submit all matters in dispute, concerning any personal chattels or personal wrong, to the judgment of two or more arbitrators; who are to decide the controvorsy: and if they do not agree, it is usual to add, that another person be called in as umpire, (imperator or impar) (r), to whose sole judgment it is then referred: or frequently there is only one arbitrator originally appointed. This decision, in any of these cases, is called an award. And thereby the question is as fully determined, and the right transferred or settled, as it could have been by the agreement of the parties, or the judgment of a court of justice (y). (But the
right of real property cannot tħus pass by a mere awarde): which subtilty in point of form (for it is now reduced to nothing else) had its rise from feodal principles ; for, if this had been permitted, the land might have been aliened collusively without the con.
(*) Whart. Angl. sacr. I. 772. Nicols. Scot. Hist. libr. ch. 1. prope finem.
(y) Brownl. 53. I Freem. 410.
I & C. 7 East, 150. I J. B. Moore, 358, higher security; and no action can be sup460. Cro. Eliz. 46. 2 Wils. 86. 6 Rep. ported for the non-performance of the simple 43. b.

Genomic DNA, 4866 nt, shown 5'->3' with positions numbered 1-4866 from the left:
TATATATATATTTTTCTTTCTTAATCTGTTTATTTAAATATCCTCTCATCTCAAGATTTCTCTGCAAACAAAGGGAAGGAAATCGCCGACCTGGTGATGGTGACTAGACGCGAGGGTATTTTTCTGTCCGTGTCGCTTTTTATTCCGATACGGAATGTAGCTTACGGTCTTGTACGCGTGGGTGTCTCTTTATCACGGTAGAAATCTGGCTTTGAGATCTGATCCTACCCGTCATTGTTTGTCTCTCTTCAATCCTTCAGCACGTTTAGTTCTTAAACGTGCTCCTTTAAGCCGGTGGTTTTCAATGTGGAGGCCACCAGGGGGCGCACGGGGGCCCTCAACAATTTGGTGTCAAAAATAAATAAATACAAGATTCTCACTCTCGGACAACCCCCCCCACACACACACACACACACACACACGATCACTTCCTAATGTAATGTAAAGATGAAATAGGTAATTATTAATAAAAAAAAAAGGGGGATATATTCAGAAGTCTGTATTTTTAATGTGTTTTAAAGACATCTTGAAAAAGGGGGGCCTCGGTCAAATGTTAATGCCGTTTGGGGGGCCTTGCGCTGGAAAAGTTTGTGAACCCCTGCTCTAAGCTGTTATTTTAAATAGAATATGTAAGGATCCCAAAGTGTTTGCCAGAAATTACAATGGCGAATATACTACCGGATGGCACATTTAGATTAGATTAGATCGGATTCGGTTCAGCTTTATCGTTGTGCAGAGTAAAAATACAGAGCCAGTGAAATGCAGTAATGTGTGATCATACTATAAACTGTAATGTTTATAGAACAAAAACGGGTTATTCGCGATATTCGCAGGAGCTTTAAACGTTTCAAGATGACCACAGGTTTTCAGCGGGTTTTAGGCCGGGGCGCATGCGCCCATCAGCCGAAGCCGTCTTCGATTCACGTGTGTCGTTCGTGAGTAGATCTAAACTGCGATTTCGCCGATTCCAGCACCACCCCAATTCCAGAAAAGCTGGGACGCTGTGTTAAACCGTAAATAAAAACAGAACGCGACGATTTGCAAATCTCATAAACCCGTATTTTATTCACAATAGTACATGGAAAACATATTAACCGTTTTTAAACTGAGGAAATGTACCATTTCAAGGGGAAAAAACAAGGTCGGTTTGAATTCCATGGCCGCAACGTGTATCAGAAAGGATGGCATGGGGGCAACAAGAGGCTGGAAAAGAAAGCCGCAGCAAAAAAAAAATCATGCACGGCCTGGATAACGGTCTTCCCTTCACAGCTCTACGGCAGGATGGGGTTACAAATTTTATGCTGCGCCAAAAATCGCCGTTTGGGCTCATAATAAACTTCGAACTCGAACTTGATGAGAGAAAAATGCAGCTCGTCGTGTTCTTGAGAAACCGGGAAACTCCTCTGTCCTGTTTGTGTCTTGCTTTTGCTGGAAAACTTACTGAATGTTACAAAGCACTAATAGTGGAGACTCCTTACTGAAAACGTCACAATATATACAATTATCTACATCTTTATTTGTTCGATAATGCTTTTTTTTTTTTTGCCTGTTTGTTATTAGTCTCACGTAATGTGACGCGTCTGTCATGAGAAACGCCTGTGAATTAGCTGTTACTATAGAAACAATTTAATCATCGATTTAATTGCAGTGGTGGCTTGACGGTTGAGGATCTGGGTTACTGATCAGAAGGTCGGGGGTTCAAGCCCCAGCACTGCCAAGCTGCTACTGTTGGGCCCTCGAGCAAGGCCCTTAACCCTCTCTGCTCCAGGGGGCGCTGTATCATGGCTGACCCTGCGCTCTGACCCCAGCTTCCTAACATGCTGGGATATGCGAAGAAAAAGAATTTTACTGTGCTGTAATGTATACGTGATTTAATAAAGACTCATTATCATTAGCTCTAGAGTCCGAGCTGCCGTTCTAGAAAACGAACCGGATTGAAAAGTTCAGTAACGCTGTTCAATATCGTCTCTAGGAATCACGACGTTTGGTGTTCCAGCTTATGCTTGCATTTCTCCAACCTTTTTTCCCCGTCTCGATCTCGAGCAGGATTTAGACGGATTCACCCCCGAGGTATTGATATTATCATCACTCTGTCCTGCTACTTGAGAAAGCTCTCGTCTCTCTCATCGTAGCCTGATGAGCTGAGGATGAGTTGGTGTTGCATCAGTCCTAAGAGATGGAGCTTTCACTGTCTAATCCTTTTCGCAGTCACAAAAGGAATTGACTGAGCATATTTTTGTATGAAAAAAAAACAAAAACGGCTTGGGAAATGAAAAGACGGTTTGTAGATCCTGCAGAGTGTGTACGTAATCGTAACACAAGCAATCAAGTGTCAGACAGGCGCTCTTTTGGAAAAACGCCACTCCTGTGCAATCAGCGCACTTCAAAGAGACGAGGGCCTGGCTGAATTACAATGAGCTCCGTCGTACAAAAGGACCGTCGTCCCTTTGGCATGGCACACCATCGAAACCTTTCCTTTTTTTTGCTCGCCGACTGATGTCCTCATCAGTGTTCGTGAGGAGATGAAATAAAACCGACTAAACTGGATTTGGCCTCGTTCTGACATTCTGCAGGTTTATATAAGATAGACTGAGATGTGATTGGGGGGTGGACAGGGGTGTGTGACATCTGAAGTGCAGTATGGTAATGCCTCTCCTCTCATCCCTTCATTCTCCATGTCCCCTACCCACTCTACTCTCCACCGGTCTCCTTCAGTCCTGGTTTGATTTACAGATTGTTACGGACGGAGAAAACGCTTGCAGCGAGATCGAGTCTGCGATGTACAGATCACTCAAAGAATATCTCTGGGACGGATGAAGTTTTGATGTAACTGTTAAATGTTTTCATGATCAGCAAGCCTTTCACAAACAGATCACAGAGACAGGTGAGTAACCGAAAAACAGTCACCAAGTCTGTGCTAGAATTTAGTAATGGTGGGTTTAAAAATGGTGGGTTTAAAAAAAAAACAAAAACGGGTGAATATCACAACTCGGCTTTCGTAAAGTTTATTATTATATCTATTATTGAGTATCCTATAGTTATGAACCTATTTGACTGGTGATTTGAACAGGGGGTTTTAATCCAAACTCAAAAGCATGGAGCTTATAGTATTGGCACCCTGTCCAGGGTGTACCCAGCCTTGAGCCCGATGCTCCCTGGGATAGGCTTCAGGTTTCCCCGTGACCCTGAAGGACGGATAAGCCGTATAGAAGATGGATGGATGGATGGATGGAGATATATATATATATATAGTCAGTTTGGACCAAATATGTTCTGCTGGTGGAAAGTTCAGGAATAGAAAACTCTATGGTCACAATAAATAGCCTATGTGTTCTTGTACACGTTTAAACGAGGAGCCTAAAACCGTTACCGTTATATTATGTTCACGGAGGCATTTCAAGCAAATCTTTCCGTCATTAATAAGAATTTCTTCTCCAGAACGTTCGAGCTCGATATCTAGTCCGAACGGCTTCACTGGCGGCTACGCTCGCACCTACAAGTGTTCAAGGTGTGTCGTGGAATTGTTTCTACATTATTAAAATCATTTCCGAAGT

contract, Cro. Car. 415. Bac. Ab. Debt, G. The satisfaction must be a reasonable one. unless indeed such new security be void: but Generaily speaking, the mere acceptance of a the mere taking of an instrument of a higaer less sumn is not in law a satisfaction of a order as a colaleral or additional security, greater sum, 5 East, 230. and this though an does not preclude the debtor from suing on additional security be given. 1 Stra. 426. the original contract, and this though judg. An agreement between a debtor and creditor, ment be obtained on such security. 2 Leon. thal part of a larger sum due should be paid 110. 6 T. R. 176, 7. Payment and acceptby the debtor, and accepted by the creditor as ance of a part of a debt before the day it falls a satisfaction for the whole, might, under spe. due, or at a place where the whole debt was cial circumstances, operate as a discharge of not payable, in satisfaction of the whole, is a the whole ; but then the legal effect of such good satisfaction, Co. Litt. 212. b.; and so if an agreement might be considered to be the the debtor give a chose in possession for å same as if the whole debt had been paid, and chose in action, 2 T. R. 24. 'as the gift of a part had been returned as a gift to the party horse, or other property in specie. Co. Litt. paying. Per Holroyd, J. 2 B. & C. 481 Á 212, b. The mere fulfilment of an act which debtor's assignment of all his effects to a trus. a party is bound in law to do, is no satisfaction. lee, to raise a fund for the payment of a com. Per Grose, J. 5 East, 302. A release of an position to his creditors, is a sufficient satis. equity of redemption is no satisfaction. 2 faction, 2 T. R. 24; so if a third person gua. Wils. 86. Conferring a benefit to a third perrantees the payment of the less sum. 11 East, son, at the debtor's request, is sufficient. See 390. So if a creditor, by his undertaking to Skin. Rep. 391. accept a composition, induce the debtor to The satisfaction should proceed from the part with his property to his creditors, or in party who wishes to avail himself of it, for duce other creditors to discharge the debtor, when it proceeds entirely from a stranger, it to enter into a composition-deed, or deliver will be a nullity. See 5 East, 294. i Smith, up securities to him, such creditor would be 515. Cro. Eliz. 541. bound by such undertaking. 2 Stark. Rep. Accord and satisfactior hy copartner, is a 407. 2 M. & S. 120. 1 Esp. 236. And bar to any action against the other partners, where several creditors, with the knowledge 9 Rep. 79. b. , so the acceptance of satisfac. of each other, agree on the faith of each tion from a joint tort-feasor_discharges the other's undertaking to give time to, or accept other wrongdoers, Sembl. 3 Taunt. 117. and a composition from a debtor, the agreement accord and satisfaction to one of several cowill be binding on every creditor who is party plaintiffs, will operate as a discharge from all. to it. 3 Cainp. 175. 2 M. & S. 122. 16 See 13 Ed. IV. 6. 5 Co. 11?. b. Ves. 374; and see further as to composition (43) For the law of arbitrations in general, with creditors, 3 Chitty's Com. L. 681 to 698. see Com. Dig. Arbitrament Tidd. Prac. Sta It sbould be here also observed, that when a ed. 873 to 885. Caldwell on A bitration ; pond, or other security under seal, has been Kyd on Arbitration ; 3 Chi Com. Law, 637 given and accepted in satisfaction of a simple to 668. contract debt, the latter is merged in such